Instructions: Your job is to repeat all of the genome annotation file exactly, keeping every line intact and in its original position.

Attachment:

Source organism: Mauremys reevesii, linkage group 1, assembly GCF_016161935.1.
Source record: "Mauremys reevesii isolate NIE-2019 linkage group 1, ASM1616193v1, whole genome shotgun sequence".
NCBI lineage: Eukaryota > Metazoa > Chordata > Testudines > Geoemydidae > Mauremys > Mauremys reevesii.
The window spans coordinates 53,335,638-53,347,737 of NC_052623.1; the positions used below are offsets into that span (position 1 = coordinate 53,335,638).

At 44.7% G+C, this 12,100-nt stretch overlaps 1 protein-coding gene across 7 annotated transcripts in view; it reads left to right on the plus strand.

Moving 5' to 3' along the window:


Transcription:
Source organism: Mauremys reevesii, linkage group 1, assembly GCF_016161935.1.
Source record: "Mauremys reevesii isolate NIE-2019 linkage group 1, ASM1616193v1, whole genome shotgun sequence".
NCBI lineage: Eukaryota > Metazoa > Chordata > Testudines > Geoemydidae > Mauremys > Mauremys reevesii.
The window spans coordinates 53,335,638-53,347,737 of NC_052623.1; the positions used below are offsets into that span (position 1 = coordinate 53,335,638).

At 44.7% G+C, this 12,100-nt stretch overlaps 1 protein-coding gene across 7 annotated transcripts in view; it reads left to right on the plus strand.

Moving 5' to 3' along the window: